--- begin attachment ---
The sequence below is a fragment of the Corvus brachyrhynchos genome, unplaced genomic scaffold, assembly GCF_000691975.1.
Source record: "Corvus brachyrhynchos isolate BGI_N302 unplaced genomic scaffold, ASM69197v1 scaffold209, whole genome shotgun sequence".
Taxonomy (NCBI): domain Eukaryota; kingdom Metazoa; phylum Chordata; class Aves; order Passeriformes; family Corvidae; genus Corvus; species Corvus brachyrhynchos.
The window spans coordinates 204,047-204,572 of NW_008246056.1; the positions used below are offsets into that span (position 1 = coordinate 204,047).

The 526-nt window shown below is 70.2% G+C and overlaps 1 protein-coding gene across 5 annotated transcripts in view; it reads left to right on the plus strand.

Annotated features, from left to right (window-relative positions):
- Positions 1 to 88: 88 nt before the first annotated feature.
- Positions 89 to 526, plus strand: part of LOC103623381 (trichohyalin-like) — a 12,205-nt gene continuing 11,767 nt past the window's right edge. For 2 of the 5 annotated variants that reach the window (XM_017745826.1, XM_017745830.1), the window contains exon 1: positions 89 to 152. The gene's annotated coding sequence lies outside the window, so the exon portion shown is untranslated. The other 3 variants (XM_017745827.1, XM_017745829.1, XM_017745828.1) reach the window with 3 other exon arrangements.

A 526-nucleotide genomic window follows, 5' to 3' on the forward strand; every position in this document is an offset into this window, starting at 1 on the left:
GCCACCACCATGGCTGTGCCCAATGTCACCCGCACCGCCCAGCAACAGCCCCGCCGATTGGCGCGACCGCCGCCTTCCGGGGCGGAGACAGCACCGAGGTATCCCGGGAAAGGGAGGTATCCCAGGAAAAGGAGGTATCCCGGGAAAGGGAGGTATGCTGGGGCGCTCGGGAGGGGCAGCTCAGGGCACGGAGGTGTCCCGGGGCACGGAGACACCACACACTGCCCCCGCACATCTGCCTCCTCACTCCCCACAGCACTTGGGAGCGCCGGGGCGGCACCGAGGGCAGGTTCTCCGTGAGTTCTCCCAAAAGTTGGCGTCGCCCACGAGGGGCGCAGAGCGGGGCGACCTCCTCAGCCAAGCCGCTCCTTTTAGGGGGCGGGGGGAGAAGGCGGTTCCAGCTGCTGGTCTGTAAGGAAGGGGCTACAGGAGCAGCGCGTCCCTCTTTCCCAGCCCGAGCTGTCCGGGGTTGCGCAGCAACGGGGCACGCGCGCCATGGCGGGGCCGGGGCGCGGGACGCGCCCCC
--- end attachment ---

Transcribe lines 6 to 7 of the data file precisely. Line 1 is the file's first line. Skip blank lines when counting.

Annotated features, from left to right (window-relative positions):
- Positions 1 to 88: 88 nt before the first annotated feature.